The challenge here is that not all particles are created equal. Imagine two large buckets, one filled with 1,000 golf balls and the other filled with 1,000 ping pong balls. To a particle counter, these look incredibly similar. There are 1,000 white balls, and they are all roughly the same size. The particle counter’s output will read “1,000 particles, all of the same size." But should the particle counter take the mass of a golf ball or the mass of a ping pong ball when trying to work out how much these 1,000 particles weigh?
Regardless of which one is chosen, one of the buckets will end up being incorrectly calculated.
Assumptions can be made about the density and refractive index of particles, both of which affect the mass concentration, and this is what most particle counters do. The vast majority of consumer-grade devices simply have a default correction factor built into the device which is always used, regardless of whether your particles are golf balls or ping pong balls. Professional-grade devices will usually allow users to enter in these details manually, but knowing the density of the particles you’re measuring is no easy feat, and usually requires sending a sample of particles to a lab for analysis.
In real life, the density and optical properties of particles will be heavily affected by geography. Particles in Beijing’s air may come primarily from the burning of coal, while those in London could be primarily created by vehicle emissions. These particles are extremely different, and using the wrong factor in calculating mass concentrations will lead to results that can be way off.
Similarly, in a single location, the source of pollution can change with the seasons (or even with the time of day!), leading to incorrect results. Simply using a default factor for all devices means that results will be wrong more often than they are right.
This is a challenge faced by all optical devices, both consumer-grade, and research-grade.
What Is The Solution?
We’ve already established that the density and optical properties of particles change with both space and time, so the key to long-term accurate readings is having an algorithm that can take these changing factors into account in real-time.
At Kaiterra, we think we’ve found the solution. We set up numerous co-locations around the globe with reference grade monitors that provide particulate readings as mass concentrations (e.g. BAMs and TEOMs). We then analyze the readings of our optical monitors against these devices in real-time. From this data, we are able to identify the key properties necessary to update the algorithm inside a Laser Egg.
Based on the location selected for your Laser Egg, the device will be provided with an updated calibration algorithm every five minutes. This means that as the wind blows from one side of New York to the other, and as the makeup of particles in the air changes, the algorithm inside every Laser Egg in the New York area will change accordingly, in real-time.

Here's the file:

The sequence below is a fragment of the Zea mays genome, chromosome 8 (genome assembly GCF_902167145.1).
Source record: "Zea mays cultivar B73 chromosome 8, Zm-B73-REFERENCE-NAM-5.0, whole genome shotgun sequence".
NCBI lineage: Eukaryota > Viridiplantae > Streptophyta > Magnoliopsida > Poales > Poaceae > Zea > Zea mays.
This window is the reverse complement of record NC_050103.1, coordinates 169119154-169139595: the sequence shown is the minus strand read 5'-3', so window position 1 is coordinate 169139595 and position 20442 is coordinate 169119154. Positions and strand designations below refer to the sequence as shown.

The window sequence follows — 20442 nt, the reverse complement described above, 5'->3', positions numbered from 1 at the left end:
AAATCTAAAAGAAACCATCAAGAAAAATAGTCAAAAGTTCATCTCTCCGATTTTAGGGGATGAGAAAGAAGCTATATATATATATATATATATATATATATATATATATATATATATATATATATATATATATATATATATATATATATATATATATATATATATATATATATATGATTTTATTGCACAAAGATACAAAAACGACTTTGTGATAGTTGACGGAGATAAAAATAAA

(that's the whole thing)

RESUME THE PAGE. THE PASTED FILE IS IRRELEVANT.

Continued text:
What About The Locations Where We Don’t Have Co-Locations?
Unfortunately, it isn’t possible to cover every single corner of the planet with monitors, and there are some locations where there simply are no reference monitors available, or where it is impossible to place reference monitors. In these instances, the Laser Egg will revert to a default calibration factor. This factor has been chosen based upon a typical makeup of pollutants found in urban locations.
While it won’t be as precise as a real-time factor for your location, it will still do a better job than many factory calibrations, which are based upon standardized samples of air quality, such as Arizona Road Dust, often not representative of the air actually found in our atmosphere.
Are There Any Disadvantages To This System?
Cloud-based calibration is a great way to deal with a very tough problem. However, there is one key assumption here. The assumption is that the air you are measuring is similar or identical to that found in the atmosphere where you are located. In most buildings, PM2.5 seeps into the building from the doors and windows. In this instance, the particulate makeup will be identical to the outside, and this system will work extremely well.
If, however, you take your Laser Egg to a factory that is producing a specific pollutant in high quantities, the makeup of particles measured by the Laser Egg will change. The particular pollutant created by this factory will influence the readings, and this may be different from the location-based algorithm sent to the Laser Egg by the cloud.
It’s worth noting, however, that the same situation would apply with any default calibration as typically found on particle counters. The only way to get around this would be to take a sample of the air and send it to a lab for gravimetric analysis. This challenge would apply to all optical particle counters in existence today.